The pharmaceutical industry spends billions of dollars each year on direct-to-consumer advertising (DTCA) of prescription drugs. Because of the challenge of conveying health information to the public and the potential for unintended consequences, the merits of DTCA have been subject to considerable debate. Although several studies have examined the effect of DTCA on consumers'behavior and health outcomes, most have used aggregate spending, rather than more refined measures of ad exposure, and most have quantified the impact of DTCA regarding a single drug or therapeutic class. This is important because there are significant differences in the patient population, severity, chronicity, and symptomatology of conditions treated by commonly advertised drugs, and these differences may influence the effect of DTCA. In addition, few investigations have examined how patient or regional health system characteristics moderate the impact of direct-to-consumer advertising, yet both economic and behavioral theory suggest that such factors may have an important influence on its effects. There is also important variation in the content of ads, and work from other areas of health communication suggest that this content influences how consumers respond to health information, yet few analyses have assessed how qualitative and executional characteristics of DTCA may influence its effects. We propose a series of interrelated aims that capitalize on a unique combination of health care utilization data, derived from one of the largest collections of health plan insurance claims available, with measures of exposure to television ads derived from Nielson Media Research. We will supplement this information with data from the Area Resource Files and IMS Health to derive information regarding the context in which the advertising takes place. We will also develop and apply a set of codes capturing key qualitative and executional ad characteristics. The combination of these data will allow us to examine the effects of DTCA on health care utilization and pharmaceutical sales across therapeutic classes, and to explore the interaction of individual characteristics, contextual influences, and ad characteristics on the relationship between DTCA and utilization and sales. With expertise in the study of advertising and health behavior as well as pharmacoepidemiology and pharmaceutical policy, our team is highly qualified to perform the proposed research. We will use advanced econometric techniques and our analyses will yield important information for policymakers and other stakeholders seeking to optimally balance the complex risks and benefits of direct-to-consumer advertising.

Public Health Relevance

Direct-to-consumer advertising of prescription drugs is widespread and subject to ongoing regulatory reform. We will use a novel combination of data and analytic techniques to examine how the effect of DTCA varies across therapeutic classes, and by patient, health system and ad characteristics. This information will help inform ongoing debates about the impact of DTCA and ultimately contribute to safeguarding the public health by maximizing the safe use of prescription drugs.

Agency
National Institute of Health (NIH)
Institute
National Heart, Lung, and Blood Institute (NHLBI)
Type
Research Project (R01)
Project #
5R01HL107345-04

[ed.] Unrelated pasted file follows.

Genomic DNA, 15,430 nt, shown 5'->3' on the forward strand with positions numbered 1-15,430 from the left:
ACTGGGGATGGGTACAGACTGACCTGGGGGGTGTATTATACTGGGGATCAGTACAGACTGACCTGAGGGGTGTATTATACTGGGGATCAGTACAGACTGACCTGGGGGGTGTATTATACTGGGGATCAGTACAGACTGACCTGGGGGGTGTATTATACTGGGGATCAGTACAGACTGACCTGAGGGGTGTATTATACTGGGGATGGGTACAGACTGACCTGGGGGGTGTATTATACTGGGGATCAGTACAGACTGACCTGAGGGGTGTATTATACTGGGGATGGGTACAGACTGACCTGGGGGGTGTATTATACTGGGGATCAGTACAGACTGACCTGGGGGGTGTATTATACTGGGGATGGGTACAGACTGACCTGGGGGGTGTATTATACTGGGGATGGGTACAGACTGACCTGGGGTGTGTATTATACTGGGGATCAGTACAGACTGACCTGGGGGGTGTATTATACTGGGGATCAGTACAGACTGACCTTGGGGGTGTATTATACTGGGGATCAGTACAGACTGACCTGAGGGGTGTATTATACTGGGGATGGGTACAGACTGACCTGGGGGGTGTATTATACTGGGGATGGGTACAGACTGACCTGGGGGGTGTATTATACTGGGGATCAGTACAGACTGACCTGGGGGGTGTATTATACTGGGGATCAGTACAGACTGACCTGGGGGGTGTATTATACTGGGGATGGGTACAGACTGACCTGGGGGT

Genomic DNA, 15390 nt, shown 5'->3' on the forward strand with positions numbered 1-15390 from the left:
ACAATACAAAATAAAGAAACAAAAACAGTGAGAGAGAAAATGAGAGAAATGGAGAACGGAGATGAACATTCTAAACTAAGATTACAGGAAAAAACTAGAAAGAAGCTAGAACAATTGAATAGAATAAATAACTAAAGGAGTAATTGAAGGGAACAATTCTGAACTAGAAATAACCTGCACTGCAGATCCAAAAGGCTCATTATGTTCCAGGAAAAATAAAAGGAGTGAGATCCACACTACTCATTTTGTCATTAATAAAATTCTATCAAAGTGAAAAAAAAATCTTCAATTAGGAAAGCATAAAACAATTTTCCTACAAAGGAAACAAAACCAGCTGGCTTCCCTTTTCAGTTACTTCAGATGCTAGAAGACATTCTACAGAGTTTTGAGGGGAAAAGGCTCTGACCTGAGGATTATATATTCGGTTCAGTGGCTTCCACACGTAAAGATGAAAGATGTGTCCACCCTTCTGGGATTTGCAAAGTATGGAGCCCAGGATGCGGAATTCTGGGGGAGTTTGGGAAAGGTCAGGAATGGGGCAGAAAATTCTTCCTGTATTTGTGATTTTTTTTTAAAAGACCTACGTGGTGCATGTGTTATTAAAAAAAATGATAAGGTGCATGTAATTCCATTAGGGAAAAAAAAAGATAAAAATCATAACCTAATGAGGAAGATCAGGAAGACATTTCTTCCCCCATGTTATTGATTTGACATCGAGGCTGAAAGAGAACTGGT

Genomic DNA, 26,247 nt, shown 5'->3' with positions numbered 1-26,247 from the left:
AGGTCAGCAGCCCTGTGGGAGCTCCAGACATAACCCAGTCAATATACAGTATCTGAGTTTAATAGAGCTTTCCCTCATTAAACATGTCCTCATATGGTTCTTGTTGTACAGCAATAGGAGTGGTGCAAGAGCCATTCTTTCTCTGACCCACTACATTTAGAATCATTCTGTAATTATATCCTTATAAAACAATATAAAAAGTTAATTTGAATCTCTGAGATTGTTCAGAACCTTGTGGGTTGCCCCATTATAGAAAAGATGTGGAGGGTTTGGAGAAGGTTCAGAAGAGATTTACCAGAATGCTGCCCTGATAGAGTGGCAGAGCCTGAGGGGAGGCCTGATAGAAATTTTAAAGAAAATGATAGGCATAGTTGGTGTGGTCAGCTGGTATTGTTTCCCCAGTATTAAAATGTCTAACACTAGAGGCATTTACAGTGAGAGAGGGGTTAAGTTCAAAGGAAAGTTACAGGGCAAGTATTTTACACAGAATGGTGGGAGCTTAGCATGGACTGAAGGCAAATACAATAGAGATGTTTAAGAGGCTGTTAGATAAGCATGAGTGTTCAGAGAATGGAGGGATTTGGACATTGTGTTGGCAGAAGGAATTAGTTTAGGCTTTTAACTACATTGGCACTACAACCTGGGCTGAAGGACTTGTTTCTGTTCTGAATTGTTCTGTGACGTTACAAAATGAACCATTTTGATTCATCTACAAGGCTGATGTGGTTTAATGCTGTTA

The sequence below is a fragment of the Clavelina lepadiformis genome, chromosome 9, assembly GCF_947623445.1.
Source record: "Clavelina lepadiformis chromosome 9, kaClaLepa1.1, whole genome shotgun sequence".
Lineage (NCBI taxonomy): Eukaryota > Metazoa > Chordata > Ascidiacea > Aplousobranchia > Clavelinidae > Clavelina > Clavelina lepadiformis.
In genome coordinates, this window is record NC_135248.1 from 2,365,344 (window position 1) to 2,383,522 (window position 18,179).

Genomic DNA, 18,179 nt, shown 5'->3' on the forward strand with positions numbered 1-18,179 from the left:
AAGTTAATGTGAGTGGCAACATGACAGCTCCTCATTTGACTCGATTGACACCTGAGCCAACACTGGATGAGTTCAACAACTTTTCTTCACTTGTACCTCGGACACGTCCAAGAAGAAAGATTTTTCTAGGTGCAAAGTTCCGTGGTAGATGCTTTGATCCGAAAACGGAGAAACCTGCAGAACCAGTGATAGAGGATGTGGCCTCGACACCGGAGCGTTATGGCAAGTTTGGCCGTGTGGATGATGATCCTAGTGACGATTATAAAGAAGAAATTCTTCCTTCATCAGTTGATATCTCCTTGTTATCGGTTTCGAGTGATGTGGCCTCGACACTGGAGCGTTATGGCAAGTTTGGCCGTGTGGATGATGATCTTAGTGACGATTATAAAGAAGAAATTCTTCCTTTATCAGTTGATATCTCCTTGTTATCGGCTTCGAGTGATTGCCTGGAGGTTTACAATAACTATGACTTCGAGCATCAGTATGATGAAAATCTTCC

Application #
8675753
Study Section
Community Influences on Health Behavior (CIHB)
Program Officer
Wells, Barbara L
Project Start
2011-06-13
Project End
2015-05-31
Budget Start
2014-06-01
Budget End
2015-05-31
Support Year
4
Fiscal Year
2014
Total Cost
$733,991
Indirect Cost
$148,445
Name
University of Illinois at Chicago
Department
Miscellaneous
Type
Schools of Public Health
DUNS #
098987217
City
Chicago
State
IL
Country
United States
Zip Code
60612
Kaufmann, Christopher N; Spira, Adam P; Alexander, G Caleb et al. (2016) Trends in prescribing of sedative-hypnotic medications in the USA: 1993-2010. Pharmacoepidemiol Drug Saf 25:637-45
Daubresse, Matthew; Andersen, Martin; Riggs, Kevin R et al. (2016) Effect of Prescription Drug Coupons on Statin Utilization and Expenditures: A Retrospective Cohort Study. Pharmacotherapy :
Kim, Yoonsang; Kornfield, Rachel; Shi, Yaru et al. (2016) Effects of Televised Direct-to-Consumer Advertising for Varenicline on Prescription Dispensing in the United States, 2006-2009. Nicotine Tob Res 18:1180-7
Chang, Hsien-Yen; Zhou, Meijia; Tang, Wenze et al. (2015) Risk of gastrointestinal bleeding associated with oral anticoagulants: population based retrospective cohort study. BMJ 350:h1585
Viswanathan, Shilpa; Justice, Amy C; Alexander, G Caleb et al. (2015) Adherence and HIV RNA Suppression in the Current Era of Highly Active Antiretroviral Therapy. J Acquir Immune Defic Syndr 69:493-8
Barnes, Geoffrey D; Lucas, Eleanor; Alexander, G Caleb et al. (2015) National Trends in Ambulatory Oral Anticoagulant Use. Am J Med 128:1300-5.e2
Zhou, Meijia; Chang, Hsien-Yen; Segal, Jodi B et al. (2015) Adherence to a Novel Oral Anticoagulant Among Patients with Atrial Fibrillation. J Manag Care Spec Pharm 21:1054-62
Kornfield, Rachel; Alexander, G Caleb; Qato, Dima M et al. (2015) Trends in exposure to televised prescription drug advertising, 2003-2011. Am J Prev Med 48:575-9
Daubresse, M; Alexander, G C (2015) The uphill battle facing antiobesity drugs. Int J Obes (Lond) 39:377-8
Daubresse, Matthew; Hutfless, Susan; Kim, Yoonsang et al. (2015) Effect of Direct-to-Consumer Advertising on Asthma Medication Sales and Healthcare Use. Am J Respir Crit Care Med 192:40-6

Showing the most recent 10 out of 15 publications